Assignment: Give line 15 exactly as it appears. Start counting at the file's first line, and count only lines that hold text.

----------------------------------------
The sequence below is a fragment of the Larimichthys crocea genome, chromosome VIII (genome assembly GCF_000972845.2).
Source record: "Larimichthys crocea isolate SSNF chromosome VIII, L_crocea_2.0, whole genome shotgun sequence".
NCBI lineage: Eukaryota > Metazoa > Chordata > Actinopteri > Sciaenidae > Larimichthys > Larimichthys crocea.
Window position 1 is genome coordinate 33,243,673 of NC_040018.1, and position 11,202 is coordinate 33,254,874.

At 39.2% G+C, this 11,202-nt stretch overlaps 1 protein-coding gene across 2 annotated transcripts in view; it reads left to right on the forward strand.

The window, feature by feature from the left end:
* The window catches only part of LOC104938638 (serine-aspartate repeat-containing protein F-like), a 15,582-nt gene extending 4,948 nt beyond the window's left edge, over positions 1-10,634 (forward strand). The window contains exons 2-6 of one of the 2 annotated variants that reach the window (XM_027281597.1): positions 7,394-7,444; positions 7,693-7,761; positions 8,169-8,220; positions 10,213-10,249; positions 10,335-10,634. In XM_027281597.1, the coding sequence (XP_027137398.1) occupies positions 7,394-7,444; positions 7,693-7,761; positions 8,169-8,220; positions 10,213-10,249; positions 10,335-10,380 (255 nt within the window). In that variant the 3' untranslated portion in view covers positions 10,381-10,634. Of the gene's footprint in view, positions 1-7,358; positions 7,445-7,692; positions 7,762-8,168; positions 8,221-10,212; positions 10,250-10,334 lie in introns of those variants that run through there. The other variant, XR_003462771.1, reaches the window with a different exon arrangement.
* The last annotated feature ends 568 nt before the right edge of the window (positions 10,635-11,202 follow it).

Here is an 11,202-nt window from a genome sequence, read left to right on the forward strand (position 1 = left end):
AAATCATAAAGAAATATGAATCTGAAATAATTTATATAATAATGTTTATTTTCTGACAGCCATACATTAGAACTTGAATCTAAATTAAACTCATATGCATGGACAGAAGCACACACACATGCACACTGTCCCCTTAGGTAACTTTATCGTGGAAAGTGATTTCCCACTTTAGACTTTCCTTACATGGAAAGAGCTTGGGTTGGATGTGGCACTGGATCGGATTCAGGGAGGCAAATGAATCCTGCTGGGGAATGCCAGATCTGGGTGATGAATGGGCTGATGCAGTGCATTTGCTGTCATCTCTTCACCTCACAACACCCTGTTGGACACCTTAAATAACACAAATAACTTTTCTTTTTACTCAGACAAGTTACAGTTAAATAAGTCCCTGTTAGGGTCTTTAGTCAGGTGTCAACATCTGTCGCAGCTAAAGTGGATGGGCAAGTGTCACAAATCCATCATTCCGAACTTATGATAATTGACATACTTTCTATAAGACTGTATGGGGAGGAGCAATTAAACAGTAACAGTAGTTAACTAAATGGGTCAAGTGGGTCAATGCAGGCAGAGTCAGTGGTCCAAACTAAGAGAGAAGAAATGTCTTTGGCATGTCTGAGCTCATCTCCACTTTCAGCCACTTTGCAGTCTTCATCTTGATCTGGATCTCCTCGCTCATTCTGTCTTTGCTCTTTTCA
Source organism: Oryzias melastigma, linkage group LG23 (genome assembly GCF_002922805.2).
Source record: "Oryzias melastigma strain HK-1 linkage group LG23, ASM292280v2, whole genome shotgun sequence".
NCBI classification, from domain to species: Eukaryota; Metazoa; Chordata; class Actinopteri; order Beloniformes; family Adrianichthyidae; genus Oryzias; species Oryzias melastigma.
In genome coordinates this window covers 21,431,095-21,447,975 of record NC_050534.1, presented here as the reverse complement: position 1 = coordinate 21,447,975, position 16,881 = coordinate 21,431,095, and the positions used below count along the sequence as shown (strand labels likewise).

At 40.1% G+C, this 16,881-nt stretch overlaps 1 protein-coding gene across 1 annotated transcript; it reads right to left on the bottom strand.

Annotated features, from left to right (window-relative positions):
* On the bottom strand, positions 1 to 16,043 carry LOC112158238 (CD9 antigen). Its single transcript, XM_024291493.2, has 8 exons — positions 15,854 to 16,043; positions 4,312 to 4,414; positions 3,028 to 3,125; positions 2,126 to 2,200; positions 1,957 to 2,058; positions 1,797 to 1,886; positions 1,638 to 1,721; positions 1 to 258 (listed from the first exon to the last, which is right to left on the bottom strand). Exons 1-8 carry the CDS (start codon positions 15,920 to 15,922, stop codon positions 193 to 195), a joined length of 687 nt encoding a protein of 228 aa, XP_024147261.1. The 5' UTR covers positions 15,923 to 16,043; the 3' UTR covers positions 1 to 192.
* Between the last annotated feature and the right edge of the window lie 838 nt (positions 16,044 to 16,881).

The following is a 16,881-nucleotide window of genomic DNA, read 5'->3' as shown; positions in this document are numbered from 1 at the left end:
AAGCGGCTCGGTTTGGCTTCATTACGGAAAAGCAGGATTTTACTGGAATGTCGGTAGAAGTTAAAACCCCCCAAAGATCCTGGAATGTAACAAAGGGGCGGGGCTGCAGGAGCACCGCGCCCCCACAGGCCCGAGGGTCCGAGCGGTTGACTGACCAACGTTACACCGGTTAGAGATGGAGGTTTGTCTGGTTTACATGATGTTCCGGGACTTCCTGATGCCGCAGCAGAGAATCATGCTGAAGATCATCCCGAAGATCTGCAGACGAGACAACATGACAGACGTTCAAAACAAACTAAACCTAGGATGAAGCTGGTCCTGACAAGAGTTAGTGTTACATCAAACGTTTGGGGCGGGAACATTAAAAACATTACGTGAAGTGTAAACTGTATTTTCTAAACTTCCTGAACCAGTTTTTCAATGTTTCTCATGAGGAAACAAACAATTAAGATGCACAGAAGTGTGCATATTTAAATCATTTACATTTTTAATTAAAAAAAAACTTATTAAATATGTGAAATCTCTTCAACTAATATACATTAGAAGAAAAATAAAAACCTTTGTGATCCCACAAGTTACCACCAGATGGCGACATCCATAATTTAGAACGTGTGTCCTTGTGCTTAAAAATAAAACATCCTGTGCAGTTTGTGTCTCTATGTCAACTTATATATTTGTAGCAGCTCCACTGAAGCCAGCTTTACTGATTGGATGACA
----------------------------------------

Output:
At 40.1% G+C, this 16,881-nt stretch overlaps 1 protein-coding gene across 1 annotated transcript; it reads right to left on the bottom strand.